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Despite the fact that Oakland Raiders' QB Derek Carr was the only rookie quarterback to start in Week 1 of the NFL, he won't be breaking records anytime soon. 

By Will Laws
September 11, 2014

The 2014 NFL draft was filled with big-name quarterbacks like Johnny Manziel, Blake Bortles and Teddy Bridgewater, but it was Derek Carr who emerged as the only rookie to start in Week 1. Carr's also the first rookie quarterback in Raiders history to start the opener since the AFL-NFL merger in 1970.

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As a franchise that’s been spinning on the quarterback carousel since Rich Gannon retired a decade ago, the Raiders are desperate for Carr to at least show some positive signs this season that indicate he could be their offensive leader for the foreseeable future.

There were certainly some of those in the Raiders’ 19-14 loss to the Jets on Sunday. There were also more than a few indications that Carr is ill-equipped to light the league on fire -- though some of those reasons are hardly his fault. Here’s a roundup of what we learned about Carr and the Raiders, and what that all means going forward.

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Carr has solid pass accuracy for a rookie…

Carr completed his first five passes, including a shallow cross to Rod Streater for a 12-yard touchdown one of which was a touchdown when he found Rod Streater on a shallow cross to net a 12-yard touchdown pass on his second drive.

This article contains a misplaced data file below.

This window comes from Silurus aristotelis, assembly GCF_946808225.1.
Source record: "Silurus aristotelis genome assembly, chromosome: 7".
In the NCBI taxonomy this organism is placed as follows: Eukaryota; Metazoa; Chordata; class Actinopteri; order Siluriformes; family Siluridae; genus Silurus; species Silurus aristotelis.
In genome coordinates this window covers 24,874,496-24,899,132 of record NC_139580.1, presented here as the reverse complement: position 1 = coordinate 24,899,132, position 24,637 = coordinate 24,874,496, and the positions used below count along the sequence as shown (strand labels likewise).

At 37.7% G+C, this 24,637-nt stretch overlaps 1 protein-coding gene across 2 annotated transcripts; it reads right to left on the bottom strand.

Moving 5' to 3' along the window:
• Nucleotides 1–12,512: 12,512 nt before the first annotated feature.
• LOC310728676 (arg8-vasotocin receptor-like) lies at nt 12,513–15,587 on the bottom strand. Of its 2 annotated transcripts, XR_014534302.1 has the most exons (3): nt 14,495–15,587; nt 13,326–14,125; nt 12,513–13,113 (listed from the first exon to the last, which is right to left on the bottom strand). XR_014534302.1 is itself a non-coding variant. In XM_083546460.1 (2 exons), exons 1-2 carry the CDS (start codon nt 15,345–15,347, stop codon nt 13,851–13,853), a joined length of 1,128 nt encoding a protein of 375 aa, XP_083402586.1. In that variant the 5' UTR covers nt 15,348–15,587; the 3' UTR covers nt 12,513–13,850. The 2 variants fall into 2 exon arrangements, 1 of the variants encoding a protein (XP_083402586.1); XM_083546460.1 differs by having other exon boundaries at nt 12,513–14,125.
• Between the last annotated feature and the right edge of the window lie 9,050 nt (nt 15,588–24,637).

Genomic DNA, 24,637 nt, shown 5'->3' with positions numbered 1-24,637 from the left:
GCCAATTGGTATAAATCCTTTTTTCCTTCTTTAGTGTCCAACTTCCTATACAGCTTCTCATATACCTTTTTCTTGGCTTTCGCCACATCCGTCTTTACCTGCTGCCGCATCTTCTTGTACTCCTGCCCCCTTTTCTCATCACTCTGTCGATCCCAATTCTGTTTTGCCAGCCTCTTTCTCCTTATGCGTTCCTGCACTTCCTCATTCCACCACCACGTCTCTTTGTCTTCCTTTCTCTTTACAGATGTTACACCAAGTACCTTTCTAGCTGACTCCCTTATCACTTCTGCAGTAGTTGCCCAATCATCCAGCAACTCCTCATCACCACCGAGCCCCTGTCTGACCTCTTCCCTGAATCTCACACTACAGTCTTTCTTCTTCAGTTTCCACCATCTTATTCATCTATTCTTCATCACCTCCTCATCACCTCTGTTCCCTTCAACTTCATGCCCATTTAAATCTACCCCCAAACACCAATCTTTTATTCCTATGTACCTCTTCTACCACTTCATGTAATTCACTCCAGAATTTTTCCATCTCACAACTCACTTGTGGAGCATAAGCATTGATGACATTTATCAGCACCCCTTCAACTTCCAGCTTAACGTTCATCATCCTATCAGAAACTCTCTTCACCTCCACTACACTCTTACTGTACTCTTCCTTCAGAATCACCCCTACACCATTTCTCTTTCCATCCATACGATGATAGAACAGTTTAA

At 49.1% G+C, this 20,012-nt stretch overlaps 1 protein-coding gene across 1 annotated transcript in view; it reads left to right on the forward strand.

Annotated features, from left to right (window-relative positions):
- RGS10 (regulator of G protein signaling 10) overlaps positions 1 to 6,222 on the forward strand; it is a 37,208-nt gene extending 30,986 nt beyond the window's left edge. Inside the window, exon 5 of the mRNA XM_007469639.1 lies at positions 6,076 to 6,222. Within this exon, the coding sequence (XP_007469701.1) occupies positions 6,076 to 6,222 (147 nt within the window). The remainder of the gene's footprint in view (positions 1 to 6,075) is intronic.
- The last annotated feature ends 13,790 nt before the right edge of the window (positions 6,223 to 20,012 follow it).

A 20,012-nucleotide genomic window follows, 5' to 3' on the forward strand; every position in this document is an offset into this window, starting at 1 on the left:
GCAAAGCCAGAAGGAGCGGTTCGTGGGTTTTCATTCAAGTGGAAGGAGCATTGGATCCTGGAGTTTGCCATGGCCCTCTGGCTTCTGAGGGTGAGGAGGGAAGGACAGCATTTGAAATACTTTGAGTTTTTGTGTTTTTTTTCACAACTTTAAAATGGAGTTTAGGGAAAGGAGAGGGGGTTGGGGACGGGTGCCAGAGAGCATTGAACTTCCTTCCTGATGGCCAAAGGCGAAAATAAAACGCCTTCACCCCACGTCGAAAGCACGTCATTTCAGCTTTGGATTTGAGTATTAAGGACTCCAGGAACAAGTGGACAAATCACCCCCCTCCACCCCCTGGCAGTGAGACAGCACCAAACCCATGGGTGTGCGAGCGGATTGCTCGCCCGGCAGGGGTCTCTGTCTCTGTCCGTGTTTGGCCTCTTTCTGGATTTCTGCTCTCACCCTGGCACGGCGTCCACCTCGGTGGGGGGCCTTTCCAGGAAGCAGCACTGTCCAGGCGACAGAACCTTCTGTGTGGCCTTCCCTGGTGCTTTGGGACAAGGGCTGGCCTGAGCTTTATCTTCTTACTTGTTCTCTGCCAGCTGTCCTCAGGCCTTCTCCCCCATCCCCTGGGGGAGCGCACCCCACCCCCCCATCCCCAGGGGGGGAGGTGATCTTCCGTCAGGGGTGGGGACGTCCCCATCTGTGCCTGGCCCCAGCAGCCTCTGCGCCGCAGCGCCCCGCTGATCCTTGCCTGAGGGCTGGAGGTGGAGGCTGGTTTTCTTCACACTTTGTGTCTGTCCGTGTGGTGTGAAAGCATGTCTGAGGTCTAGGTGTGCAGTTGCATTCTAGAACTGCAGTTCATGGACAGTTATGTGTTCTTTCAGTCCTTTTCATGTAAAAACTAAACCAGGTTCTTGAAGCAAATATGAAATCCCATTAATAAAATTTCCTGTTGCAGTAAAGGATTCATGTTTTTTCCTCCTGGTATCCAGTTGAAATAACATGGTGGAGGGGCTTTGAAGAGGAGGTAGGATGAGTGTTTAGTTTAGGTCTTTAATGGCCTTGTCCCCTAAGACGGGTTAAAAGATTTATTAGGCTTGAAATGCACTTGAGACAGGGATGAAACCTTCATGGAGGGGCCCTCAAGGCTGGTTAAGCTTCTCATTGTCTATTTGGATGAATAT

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He was also 2-for-2 on third downs through two possessions and went into halftime with a 75.0 completion percentage (9-for-12) with 59 yards, a touchdown and no sacks. 

At Fresno State, Carr completed 66.6 percent of his passes over three seasons as a starter, but those numbers don’t always translate to the NFL. Nevertheless, he ended Sunday with a 62.5 completion percentage (20-for-32) and no interceptions, which is about all you can ask from a rookie in his first NFL game.

…Except when he’s under pressure

This was the biggest knock on Carr as a draft prospect, as he completed a measly 29 percent of his passes at Fresno State when he was blitzed.

Rex Ryan exploited that in the second half, pushing for more blitzes that immediately brought Oakland’s offense to a screeching halt. Carr was victimized for his first sack and completed three of six passes for just 16 yards in the third quarter, as the Raiders actually netted negative yardage in the period.

Carr eventually recovered to lead the Raiders on a scoring drive at the end of the game, but that may have been the result of New York backing off and playing conservatively in garbage time.

If Carr truly never conquered the Jets’ best pass rush efforts, Raiders fans might want to shield their eyes when J.J. Watt and the Houston Texans come to town on Sunday.

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The Raiders aren’t going to let Carr follow in his brother’s footsteps

Derek’s brother, David, was drafted No. 1 overall by the Texans in 2002, their first year in the league. He started immediately, like his younger brother, and was promptly sacked an NFL-record 76 times in his debut campaign. After he eventually flamed out, many -- including Texans owner Bob McNair -- blamed his underwhelming career on the astronomical amount of hits he took from the moment he stepped on the field.